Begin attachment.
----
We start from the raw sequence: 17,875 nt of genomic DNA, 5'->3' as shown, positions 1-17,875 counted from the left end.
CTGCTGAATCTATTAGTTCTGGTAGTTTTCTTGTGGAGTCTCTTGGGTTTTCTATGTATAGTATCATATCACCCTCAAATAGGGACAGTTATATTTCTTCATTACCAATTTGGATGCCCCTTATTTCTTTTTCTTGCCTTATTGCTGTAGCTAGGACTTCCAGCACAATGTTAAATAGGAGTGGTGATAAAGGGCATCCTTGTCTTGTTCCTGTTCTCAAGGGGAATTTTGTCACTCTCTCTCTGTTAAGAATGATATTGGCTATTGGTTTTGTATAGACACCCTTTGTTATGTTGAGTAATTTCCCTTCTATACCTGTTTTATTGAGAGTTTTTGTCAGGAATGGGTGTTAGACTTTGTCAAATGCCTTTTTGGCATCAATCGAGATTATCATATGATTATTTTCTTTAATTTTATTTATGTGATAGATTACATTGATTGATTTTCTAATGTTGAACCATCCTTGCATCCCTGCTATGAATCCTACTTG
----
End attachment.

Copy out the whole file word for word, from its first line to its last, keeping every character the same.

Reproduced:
We start from the raw sequence: 17,875 nt of genomic DNA, 5'->3' as shown, positions 1-17,875 counted from the left end.
CTGCTGAATCTATTAGTTCTGGTAGTTTTCTTGTGGAGTCTCTTGGGTTTTCTATGTATAGTATCATATCACCCTCAAATAGGGACAGTTATATTTCTTCATTACCAATTTGGATGCCCCTTATTTCTTTTTCTTGCCTTATTGCTGTAGCTAGGACTTCCAGCACAATGTTAAATAGGAGTGGTGATAAAGGGCATCCTTGTCTTGTTCCTGTTCTCAAGGGGAATTTTGTCACTCTCTCTCTGTTAAGAATGATATTGGCTATTGGTTTTGTATAGACACCCTTTGTTATGTTGAGTAATTTCCCTTCTATACCTGTTTTATTGAGAGTTTTTGTCAGGAATGGGTGTTAGACTTTGTCAAATGCCTTTTTGGCATCAATCGAGATTATCATATGATTATTTTCTTTAATTTTATTTATGTGATAGATTACATTGATTGATTTTCTAATGTTGAACCATCCTTGCATCCCTGCTATGAATCCTACTTG